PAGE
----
In these proceedings, the Plaintiff challenged the lawfulness of the restrictions imposed by the New Zealand Government on all people present in this country from 11:59 pm on Wednesday the 25th of March 2020 until 11:59 pm on Wednesday the 13th of May 2020, in response to the COVID‐19 outbreak.
Type of measure challenged
Measures, actions, remedies claimed
Individual / collective enforcement
Nature of the parties
Type of procedure
Reasoning of the deciding body
First, The Court concluded that, reasonably interpreted, the statements conveyed that New Zealanders were required to stay at home and in their “bubbles” when that was not, in fact, the legal position. So, until Order 2 came into effect those restrictions were not required by law and, accordingly, an unlawful limit on the relevant rights and freedoms of the New Zealand Bill of Rights Act (NZBORA). But the Court found that although rights were limited by the requirements, the statements did not purport to “suspend” or stop the operation of any law.
Second, the Court considered the context: the timeline of COVID-19’s spread, New Zealand’s international obligations to protect public health, and the nature and history of the s 70 emergency powers. The Court concluded that all those matters reinforced the need for a liberal interpretative approach and the principle that the section is to be read as applying to circumstances as they arise. The Court also confirmed that the s 70 powers clearly contemplate the restriction of fundamental rights in a public health emergency and rejected the Applicant’s contention that their scope should be limited by reference to the NZBORA (New Zealand Bill of Rights Act).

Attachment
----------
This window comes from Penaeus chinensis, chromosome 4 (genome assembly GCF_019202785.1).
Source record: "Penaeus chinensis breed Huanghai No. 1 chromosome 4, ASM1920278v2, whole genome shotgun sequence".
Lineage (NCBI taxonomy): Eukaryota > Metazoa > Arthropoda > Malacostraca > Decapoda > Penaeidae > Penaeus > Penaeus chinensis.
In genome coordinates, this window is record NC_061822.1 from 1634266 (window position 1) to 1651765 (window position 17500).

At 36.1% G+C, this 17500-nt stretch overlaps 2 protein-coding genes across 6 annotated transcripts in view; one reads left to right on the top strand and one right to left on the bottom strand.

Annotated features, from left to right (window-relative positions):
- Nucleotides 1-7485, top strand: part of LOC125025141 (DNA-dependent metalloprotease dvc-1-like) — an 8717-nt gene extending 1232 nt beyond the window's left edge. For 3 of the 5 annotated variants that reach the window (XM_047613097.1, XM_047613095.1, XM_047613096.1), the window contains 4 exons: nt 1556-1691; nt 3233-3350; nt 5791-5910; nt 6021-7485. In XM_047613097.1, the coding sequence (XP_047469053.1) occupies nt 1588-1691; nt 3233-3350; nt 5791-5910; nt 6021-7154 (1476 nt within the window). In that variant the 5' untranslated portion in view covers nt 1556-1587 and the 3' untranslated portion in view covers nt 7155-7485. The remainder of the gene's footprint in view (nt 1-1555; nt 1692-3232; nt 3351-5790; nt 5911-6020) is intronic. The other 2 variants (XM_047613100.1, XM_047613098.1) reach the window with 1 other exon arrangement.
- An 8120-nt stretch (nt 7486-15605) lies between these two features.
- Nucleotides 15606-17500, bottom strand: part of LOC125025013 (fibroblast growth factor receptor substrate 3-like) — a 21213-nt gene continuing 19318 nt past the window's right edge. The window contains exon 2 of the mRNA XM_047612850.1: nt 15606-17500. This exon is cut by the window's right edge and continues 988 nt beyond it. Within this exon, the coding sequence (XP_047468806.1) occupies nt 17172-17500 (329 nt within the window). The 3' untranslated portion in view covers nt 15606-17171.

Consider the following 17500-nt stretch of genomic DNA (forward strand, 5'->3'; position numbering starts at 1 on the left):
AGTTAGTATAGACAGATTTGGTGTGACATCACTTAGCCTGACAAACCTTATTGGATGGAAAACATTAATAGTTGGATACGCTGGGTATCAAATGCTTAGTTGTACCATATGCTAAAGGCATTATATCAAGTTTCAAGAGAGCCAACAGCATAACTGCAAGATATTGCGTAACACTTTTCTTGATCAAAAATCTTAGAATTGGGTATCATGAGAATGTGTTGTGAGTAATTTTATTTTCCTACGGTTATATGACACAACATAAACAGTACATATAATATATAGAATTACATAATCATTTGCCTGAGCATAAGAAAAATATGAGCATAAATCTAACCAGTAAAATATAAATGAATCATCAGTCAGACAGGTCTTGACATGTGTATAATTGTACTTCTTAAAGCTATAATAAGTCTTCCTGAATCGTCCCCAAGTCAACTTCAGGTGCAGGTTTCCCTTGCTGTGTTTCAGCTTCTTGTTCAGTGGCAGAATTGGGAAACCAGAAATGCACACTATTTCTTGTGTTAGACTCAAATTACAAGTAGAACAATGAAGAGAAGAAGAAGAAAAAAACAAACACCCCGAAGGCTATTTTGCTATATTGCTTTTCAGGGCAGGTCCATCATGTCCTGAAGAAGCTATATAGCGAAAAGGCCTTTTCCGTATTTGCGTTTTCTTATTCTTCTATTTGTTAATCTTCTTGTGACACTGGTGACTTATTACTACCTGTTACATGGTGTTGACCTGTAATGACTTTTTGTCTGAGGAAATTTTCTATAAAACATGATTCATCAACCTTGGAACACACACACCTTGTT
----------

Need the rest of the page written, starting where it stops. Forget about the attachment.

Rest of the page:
Third, The Court reviewed the definition of “essential services” within Order 1 and the evidence about how the Minister determined what was and was not an essential service. The Court held that in Order 1 the Director-General of Health broadly, but lawfully, defined essential services as: “businesses that are essential to the provision of the necessities of life and those businesses that support them”. That definition was always clear and fixed. The Court concluded that the function of the Minister and the website list was interpretive and advisory only. Only the Director-General of Health, could change the definition; the Minister’s job was to apply it. There was therefore no delegation and no breach of the rule of law.